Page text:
Researchers from the Ruhr University Bochum in Germany have discovered a new synthetic route by which they can produce a specific organic compound from a simple carbon monoxide (CO) molecule, namely the anionic ketene. They were previously known only as reactive intermediates and therefore could not be used as defined reagents. Researchers from Bochum produced anionic ketenes that were so stable that they could be isolated. Unlike previous methods, which can produce compounds of higher value from simple molecules, this approach does not require expensive or toxic metals.
Mike Jörges, Felix Krischer and Professor Viktoria Däschlein-Gessner from the Ruhr Explores Solvation Cluster of Excellence (RESOLV) published their findings in the journal Science from December 22, 2022.
“Small molecules such as hydrogen, carbon dioxide or carbon monoxide often appear as by-products of large-scale technical processes or are readily available from renewable raw materials,” explains Däschlein-Gessner. “Because they are readily available, they are interesting as synthesis building blocks to obtain basic raw materials or fine chemicals such as agrochemicals or pharmaceuticals. This is a promising route for the development of sustainable synthesis processes.”
Conversion without transition metals
In order to activate small molecules and turn them into more complex compounds, it is usually necessary to use certain metals, which are known as transition metals due to their position in subgroups of the periodic table. These are often precious metals, which are scarce and sometimes toxic. To date, only a few compounds from widely available main group elements have succeeded in activating small molecules. This also applies to carbon monoxide. Moreover, the reactions with CO as a building block were less selective: in addition to the desired high-value compounds, unwanted by-products were often formed.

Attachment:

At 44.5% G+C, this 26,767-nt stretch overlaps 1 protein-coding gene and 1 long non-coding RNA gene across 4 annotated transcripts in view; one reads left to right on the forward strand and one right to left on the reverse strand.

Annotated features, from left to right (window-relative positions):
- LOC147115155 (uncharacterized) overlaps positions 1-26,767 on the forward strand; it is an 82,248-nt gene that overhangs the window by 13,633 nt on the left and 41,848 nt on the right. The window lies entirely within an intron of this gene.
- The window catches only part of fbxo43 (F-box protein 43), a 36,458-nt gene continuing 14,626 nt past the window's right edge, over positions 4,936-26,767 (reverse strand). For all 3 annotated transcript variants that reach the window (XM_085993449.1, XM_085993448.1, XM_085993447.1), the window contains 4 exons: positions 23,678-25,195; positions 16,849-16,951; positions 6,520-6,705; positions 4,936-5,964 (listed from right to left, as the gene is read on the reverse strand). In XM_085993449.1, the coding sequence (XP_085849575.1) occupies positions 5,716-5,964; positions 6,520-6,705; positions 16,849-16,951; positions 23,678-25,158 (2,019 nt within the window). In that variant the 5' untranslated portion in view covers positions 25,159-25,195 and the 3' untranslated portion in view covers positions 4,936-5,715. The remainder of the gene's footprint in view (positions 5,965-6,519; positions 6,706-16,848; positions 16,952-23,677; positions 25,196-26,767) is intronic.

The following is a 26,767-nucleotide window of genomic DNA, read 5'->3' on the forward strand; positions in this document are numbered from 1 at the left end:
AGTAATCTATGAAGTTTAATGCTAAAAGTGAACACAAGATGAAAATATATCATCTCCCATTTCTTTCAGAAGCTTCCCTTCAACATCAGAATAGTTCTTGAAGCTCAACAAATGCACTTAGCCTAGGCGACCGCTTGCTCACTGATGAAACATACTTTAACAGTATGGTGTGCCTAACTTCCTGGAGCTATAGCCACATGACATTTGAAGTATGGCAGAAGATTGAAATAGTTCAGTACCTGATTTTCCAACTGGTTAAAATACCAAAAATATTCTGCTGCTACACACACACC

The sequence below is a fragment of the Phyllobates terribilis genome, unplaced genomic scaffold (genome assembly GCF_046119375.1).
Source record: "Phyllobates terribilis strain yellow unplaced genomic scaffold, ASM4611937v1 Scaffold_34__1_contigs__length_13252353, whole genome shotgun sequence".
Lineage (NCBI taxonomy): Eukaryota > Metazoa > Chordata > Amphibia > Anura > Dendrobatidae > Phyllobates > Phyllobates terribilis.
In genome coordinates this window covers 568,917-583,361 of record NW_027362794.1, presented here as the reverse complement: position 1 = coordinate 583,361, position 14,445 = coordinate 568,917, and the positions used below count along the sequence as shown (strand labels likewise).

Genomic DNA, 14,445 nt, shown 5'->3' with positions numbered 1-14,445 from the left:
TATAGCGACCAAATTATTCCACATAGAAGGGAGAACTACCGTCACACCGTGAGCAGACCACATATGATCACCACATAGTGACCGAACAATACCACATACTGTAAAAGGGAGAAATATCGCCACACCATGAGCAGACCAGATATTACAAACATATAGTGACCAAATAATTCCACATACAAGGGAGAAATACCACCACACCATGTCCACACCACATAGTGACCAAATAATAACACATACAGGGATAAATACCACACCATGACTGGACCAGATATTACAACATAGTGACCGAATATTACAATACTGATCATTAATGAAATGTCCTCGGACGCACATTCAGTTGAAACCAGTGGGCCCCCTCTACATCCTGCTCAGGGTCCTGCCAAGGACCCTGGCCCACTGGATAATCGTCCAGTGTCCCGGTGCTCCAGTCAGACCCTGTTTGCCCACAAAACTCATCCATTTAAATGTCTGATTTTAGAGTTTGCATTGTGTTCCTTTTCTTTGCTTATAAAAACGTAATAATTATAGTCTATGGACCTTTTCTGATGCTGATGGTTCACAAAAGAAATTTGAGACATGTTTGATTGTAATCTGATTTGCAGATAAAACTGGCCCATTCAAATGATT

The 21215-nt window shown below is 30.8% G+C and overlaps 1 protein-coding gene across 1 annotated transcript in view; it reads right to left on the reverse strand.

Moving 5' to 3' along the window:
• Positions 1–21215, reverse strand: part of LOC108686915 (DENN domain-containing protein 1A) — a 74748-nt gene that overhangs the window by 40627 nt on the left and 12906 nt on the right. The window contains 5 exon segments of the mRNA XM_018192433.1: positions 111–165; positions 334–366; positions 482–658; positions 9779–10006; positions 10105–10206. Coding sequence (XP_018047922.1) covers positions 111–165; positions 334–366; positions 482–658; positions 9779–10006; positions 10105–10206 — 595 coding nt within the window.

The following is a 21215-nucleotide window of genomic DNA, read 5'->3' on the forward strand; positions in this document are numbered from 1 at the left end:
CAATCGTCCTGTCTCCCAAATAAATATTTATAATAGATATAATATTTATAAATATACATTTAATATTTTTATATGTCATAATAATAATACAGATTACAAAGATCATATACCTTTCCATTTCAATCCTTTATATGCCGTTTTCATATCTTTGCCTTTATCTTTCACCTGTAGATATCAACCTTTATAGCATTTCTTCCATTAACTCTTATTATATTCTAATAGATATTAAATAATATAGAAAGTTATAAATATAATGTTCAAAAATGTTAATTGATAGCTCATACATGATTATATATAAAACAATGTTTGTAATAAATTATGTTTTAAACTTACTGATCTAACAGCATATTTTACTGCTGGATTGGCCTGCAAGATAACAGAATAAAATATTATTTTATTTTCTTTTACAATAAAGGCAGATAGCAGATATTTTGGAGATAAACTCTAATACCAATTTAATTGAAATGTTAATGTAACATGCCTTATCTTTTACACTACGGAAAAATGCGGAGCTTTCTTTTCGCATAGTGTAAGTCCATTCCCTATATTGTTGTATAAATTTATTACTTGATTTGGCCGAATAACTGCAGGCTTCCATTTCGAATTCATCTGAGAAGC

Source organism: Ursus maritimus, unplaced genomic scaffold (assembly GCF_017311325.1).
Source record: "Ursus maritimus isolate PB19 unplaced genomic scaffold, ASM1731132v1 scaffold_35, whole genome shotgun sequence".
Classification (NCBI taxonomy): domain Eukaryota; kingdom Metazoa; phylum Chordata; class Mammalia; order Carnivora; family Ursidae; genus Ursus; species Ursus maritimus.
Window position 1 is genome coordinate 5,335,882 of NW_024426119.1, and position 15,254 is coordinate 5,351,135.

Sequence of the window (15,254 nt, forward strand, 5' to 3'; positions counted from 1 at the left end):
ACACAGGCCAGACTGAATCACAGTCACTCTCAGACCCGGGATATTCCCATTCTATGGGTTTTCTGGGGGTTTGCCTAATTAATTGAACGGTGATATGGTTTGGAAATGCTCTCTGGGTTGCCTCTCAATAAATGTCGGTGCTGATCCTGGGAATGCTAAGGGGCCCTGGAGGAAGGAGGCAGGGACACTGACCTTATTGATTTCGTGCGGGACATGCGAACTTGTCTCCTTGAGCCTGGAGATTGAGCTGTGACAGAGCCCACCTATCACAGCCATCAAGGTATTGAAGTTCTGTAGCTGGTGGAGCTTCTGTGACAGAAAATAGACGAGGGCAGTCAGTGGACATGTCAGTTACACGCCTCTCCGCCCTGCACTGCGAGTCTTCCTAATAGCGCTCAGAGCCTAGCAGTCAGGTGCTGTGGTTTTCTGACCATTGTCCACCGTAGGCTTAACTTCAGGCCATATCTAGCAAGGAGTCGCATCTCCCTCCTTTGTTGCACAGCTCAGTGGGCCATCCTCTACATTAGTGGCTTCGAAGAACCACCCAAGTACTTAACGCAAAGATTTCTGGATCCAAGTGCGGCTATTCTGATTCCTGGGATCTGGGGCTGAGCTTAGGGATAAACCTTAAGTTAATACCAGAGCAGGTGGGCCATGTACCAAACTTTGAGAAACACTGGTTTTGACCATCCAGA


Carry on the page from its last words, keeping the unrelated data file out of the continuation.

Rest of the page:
Researchers from the Department of Inorganic Chemistry II at Ruhr University Bochum have now used simple phosphorus compounds, i.e. so-called ylides, in combination with sodium or potassium bases to tackle this challenge. By realizing a previously unknown way of reaction of these carbon compounds similar to a transition metal, they enabled the efficient incorporation of CO into larger molecules with a high degree of selectivity.
Just like a molecular model kit
“The selectivity of these transformations is impressive, especially compared to other synthesis methods,” Viktoria Däschlein-Gessner points out. “This is due to the stability of the anions, which derives from their unique electronic structure. They can be specifically morphed with other molecules just like in a molecular model kit, meaning that different, complex structures can be built quickly.”
In the next step, the group from Bochum intends to investigate the principle of the reaction and the potential of anionic ketenes in further research directions. “The way phosphorus compounds react is revolutionary for the development of further processes for the use of sustainable building blocks such as CO,” emphasizes Däschlein-Gessner. “We are also confident that anionic ketenes have even greater potential for synthetic chemistry than we have shown so far.”
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Materials provided by Ruhr University Bochum. Original written by Julia Weiler. Note: Content may be edited for style and length.